March 2005, Issue 4

OTL&IC Presents Seminars on Dealing with Intellectual Property

The Office for Technology Licensing & Industry Collaboration recently sponsored seminars on intellectual property for the Tufts research community. Talks were given on the Grafton campus on November 2, 2004, the Medford/Somerville campus on December 1, and the Boston campus on December 14.

The Grafton seminar, “Protecting and Commercializing Intellectual Property,” was presented by Ingrid Beattie, a patent attorney from Mintz, Levin, Cohn, Ferris, Glovsky, and Popeo.

The Medford/Somerville campus seminar speakers were Anne Collins and Sandra Brockman-Lee of Hamilton, Brook, Smith and Reynolds, who presented "Patenting Early-Stage Discoveries," and Gregory Altman of the Department of Biomedical Engineering, who presented "Starting a Company Based on Tufts Research." Greg Altman is president, founder, and CEO of Tissue Regeneration, Inc., a Tufts start-up.

The Boston speakers were Steven Gold, an entrepreneur, who presented "Commercializing Early-Stage Discoveries," and Kathleen Williams, a partner at Palmer and Dodge, who presented an "Intellectual Property Primer."

The presentations were followed by a question and answer session, and staff from the OTL&IC were present to speak with attendees after each seminar. Highlights of the Grafton seminar are presented below. The Medford/Somerville and Boston presentations will be discussed in future articles.

At the Grafton seminar, Ingrid Beattie stressed the importance of communication among the investigator, the OTL&IC, and the patent attorney. The more all three parties understand about the discovery and its possible commercial applications, the better they can work together to develop and prosecute a successful patent application.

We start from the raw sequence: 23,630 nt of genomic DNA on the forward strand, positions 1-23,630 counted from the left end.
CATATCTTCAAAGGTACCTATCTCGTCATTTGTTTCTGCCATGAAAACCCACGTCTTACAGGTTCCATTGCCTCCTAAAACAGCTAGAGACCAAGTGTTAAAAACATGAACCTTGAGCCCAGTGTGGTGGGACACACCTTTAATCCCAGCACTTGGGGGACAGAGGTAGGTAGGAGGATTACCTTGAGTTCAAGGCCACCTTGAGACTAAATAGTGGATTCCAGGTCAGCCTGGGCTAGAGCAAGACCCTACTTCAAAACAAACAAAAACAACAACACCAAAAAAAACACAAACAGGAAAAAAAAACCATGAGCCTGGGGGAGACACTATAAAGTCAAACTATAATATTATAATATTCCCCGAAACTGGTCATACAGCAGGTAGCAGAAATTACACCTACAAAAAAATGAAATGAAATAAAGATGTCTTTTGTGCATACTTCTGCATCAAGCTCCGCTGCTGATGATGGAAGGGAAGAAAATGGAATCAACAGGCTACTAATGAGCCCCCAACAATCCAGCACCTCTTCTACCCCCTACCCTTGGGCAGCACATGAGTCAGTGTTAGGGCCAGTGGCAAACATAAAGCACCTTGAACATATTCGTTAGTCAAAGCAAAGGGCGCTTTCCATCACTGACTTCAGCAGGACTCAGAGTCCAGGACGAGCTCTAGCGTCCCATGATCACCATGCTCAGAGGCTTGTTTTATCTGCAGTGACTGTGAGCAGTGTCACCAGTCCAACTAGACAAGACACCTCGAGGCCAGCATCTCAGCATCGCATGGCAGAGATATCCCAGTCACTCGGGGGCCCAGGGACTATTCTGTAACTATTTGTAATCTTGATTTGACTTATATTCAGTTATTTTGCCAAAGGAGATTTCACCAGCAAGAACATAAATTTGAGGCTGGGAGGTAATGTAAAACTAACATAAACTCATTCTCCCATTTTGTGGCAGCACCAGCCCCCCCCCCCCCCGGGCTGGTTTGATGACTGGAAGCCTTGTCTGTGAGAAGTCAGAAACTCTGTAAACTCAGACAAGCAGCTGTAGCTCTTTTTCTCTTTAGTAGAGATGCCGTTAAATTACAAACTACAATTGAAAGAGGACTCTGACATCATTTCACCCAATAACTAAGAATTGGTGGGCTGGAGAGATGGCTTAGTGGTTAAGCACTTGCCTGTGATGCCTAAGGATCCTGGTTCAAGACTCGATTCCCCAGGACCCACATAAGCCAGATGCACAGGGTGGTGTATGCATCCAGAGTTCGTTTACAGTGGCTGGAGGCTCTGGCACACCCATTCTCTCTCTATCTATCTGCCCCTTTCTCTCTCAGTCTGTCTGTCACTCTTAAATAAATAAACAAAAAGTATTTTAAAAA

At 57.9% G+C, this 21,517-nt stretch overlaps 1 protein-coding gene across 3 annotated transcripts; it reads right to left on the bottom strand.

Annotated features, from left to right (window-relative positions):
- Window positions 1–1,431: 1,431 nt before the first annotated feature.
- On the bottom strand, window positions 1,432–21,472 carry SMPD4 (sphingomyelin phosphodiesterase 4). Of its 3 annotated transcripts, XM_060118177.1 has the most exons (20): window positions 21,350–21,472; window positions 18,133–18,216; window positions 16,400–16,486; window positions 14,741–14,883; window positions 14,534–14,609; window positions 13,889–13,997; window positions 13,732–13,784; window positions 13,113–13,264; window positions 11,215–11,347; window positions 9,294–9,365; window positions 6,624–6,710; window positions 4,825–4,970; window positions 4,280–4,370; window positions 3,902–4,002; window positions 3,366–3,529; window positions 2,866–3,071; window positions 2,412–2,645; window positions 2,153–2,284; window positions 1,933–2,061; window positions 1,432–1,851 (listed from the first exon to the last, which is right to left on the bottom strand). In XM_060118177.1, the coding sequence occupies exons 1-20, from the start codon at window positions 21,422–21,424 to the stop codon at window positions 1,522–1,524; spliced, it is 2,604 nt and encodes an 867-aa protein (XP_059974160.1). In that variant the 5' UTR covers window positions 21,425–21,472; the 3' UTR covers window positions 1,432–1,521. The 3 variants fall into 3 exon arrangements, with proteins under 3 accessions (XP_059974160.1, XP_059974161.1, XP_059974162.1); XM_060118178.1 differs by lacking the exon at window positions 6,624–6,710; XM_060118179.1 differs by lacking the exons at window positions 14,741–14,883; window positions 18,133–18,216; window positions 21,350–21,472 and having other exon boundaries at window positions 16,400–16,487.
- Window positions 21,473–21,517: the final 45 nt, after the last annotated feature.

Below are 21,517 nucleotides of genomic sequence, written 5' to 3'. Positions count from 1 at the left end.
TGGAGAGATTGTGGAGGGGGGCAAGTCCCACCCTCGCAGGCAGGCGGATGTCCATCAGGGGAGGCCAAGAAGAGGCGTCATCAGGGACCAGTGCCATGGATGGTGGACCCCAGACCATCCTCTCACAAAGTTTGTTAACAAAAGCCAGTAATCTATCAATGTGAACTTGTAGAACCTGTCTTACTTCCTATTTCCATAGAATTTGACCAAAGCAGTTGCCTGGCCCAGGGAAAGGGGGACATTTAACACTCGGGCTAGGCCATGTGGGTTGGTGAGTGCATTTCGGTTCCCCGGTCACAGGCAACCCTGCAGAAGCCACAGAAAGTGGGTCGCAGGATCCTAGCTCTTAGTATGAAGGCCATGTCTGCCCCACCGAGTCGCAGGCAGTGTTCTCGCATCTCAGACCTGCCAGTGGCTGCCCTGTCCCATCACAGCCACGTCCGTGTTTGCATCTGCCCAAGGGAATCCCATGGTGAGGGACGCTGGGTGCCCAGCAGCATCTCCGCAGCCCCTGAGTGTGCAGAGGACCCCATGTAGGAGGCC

Investigators can foster discovery of patentable inventions by creating a laboratory environment that encourages all research personnel to

  • be aware of what is patentable (see below) and be on the lookout for possibly patentable discoveries;
  • document their research meticulously, including all brainstorming sessions and laboratory meetings, to prove the earliest conception of an invention;
  • keep track of and make contact with possible industry partners, who often attend research symposia; and
  • be aware of the effect on the patentability of an invention of any form of public disclosure about a discovery (see below).

To be patentable, a discovery must be

  • new, meaning never before known, used, or described by others;
  • non-obvious, meaning it’s not the next logical step;
  • useful, so a gene sequence, without knowledge of its function, would probably not be considered useful; and
  • enabled, meaning able to be made.

Examples of possibly patentable discoveries include novel assays, antibodies, enzymes, single nucliotide polymorphisms with known functions, and compositions of matter.

The proper timing of any public disclosure is essential to a successful patent application. Please keep in mind that patents are granted on a country-by-country basis. Although the United States gives patent seekers a one-year window after public disclosure within which to file a patent application, other countries do not give a grace period and will deny a patent for any discovery that has already been disclosed publicly. For this reason the OTL&IC recommends that investigators contact the office prior to any public disclosure to forestall potential loss of worldwide patent rights.

Public disclosures include

  • publication in a scientific journal (the journal mailing date or the internet posting date),
  • verbal public communication at a scientific meeting,
  • a poster presentation,
  • funded US grant proposals,
  • graduate student theses,
  • some clinical trials, and
  • the patent application itself, which is published 18 months after the first filing date and is considered a public disclosure for any subsequent patent applications.

For more information on the OTL&IC, go to


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